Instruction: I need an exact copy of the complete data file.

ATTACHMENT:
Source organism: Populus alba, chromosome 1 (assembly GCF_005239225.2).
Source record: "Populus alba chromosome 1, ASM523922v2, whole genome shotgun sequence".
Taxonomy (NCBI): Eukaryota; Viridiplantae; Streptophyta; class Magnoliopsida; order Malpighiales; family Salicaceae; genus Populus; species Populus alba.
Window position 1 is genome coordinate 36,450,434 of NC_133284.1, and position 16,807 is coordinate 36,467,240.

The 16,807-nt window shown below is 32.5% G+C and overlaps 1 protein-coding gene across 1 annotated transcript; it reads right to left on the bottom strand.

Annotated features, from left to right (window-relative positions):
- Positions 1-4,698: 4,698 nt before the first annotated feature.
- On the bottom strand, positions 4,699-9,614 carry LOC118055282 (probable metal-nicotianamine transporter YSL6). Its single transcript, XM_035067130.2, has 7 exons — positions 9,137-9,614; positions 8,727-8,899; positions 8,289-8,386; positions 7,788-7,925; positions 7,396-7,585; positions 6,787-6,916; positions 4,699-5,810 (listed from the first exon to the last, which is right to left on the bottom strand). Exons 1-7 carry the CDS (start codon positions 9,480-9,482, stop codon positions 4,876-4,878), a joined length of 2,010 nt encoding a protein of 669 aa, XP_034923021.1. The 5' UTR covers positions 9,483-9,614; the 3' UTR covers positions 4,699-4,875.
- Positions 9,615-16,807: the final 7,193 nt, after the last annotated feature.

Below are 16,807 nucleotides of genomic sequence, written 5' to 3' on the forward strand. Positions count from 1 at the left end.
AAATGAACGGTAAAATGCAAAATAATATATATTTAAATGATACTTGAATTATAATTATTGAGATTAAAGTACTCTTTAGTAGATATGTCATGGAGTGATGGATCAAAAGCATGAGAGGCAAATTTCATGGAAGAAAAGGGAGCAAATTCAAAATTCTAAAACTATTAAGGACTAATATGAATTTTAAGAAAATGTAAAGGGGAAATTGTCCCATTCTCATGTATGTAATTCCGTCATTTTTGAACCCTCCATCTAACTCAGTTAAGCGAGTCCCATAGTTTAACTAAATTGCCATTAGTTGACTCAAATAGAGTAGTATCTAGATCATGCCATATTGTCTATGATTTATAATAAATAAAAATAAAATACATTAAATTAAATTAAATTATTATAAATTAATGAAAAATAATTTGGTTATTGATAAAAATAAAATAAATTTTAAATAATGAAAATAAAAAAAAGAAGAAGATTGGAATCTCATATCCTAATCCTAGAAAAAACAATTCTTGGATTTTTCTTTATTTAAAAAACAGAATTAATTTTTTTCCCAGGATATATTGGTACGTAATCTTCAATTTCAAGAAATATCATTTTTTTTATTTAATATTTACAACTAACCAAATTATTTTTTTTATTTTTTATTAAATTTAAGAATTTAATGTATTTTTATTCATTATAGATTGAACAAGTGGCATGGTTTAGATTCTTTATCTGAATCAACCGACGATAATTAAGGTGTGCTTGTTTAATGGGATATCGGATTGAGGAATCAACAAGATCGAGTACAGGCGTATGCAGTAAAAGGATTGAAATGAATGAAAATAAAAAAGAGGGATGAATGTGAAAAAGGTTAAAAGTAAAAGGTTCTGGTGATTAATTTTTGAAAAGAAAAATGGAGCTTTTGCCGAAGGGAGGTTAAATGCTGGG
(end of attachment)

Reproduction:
Source organism: Populus alba, chromosome 1 (assembly GCF_005239225.2).
Source record: "Populus alba chromosome 1, ASM523922v2, whole genome shotgun sequence".
Taxonomy (NCBI): Eukaryota; Viridiplantae; Streptophyta; class Magnoliopsida; order Malpighiales; family Salicaceae; genus Populus; species Populus alba.
Window position 1 is genome coordinate 36,450,434 of NC_133284.1, and position 16,807 is coordinate 36,467,240.

The 16,807-nt window shown below is 32.5% G+C and overlaps 1 protein-coding gene across 1 annotated transcript; it reads right to left on the bottom strand.

Annotated features, from left to right (window-relative positions):
- Positions 1-4,698: 4,698 nt before the first annotated feature.
- On the bottom strand, positions 4,699-9,614 carry LOC118055282 (probable metal-nicotianamine transporter YSL6). Its single transcript, XM_035067130.2, has 7 exons — positions 9,137-9,614; positions 8,727-8,899; positions 8,289-8,386; positions 7,788-7,925; positions 7,396-7,585; positions 6,787-6,916; positions 4,699-5,810 (listed from the first exon to the last, which is right to left on the bottom strand). Exons 1-7 carry the CDS (start codon positions 9,480-9,482, stop codon positions 4,876-4,878), a joined length of 2,010 nt encoding a protein of 669 aa, XP_034923021.1. The 5' UTR covers positions 9,483-9,614; the 3' UTR covers positions 4,699-4,875.
- Positions 9,615-16,807: the final 7,193 nt, after the last annotated feature.

Below are 16,807 nucleotides of genomic sequence, written 5' to 3' on the forward strand. Positions count from 1 at the left end.
AAATGAACGGTAAAATGCAAAATAATATATATTTAAATGATACTTGAATTATAATTATTGAGATTAAAGTACTCTTTAGTAGATATGTCATGGAGTGATGGATCAAAAGCATGAGAGGCAAATTTCATGGAAGAAAAGGGAGCAAATTCAAAATTCTAAAACTATTAAGGACTAATATGAATTTTAAGAAAATGTAAAGGGGAAATTGTCCCATTCTCATGTATGTAATTCCGTCATTTTTGAACCCTCCATCTAACTCAGTTAAGCGAGTCCCATAGTTTAACTAAATTGCCATTAGTTGACTCAAATAGAGTAGTATCTAGATCATGCCATATTGTCTATGATTTATAATAAATAAAAATAAAATACATTAAATTAAATTAAATTATTATAAATTAATGAAAAATAATTTGGTTATTGATAAAAATAAAATAAATTTTAAATAATGAAAATAAAAAAAAGAAGAAGATTGGAATCTCATATCCTAATCCTAGAAAAAACAATTCTTGGATTTTTCTTTATTTAAAAAACAGAATTAATTTTTTTCCCAGGATATATTGGTACGTAATCTTCAATTTCAAGAAATATCATTTTTTTTATTTAATATTTACAACTAACCAAATTATTTTTTTTATTTTTTATTAAATTTAAGAATTTAATGTATTTTTATTCATTATAGATTGAACAAGTGGCATGGTTTAGATTCTTTATCTGAATCAACCGACGATAATTAAGGTGTGCTTGTTTAATGGGATATCGGATTGAGGAATCAACAAGATCGAGTACAGGCGTATGCAGTAAAAGGATTGAAATGAATGAAAATAAAAAAGAGGGATGAATGTGAAAAAGGTTAAAAGTAAAAGGTTCTGGTGATTAATTTTTGAAAAGAAAAATGGAGCTTTTGCCGAAGGGAGGTTAAATGCTGGG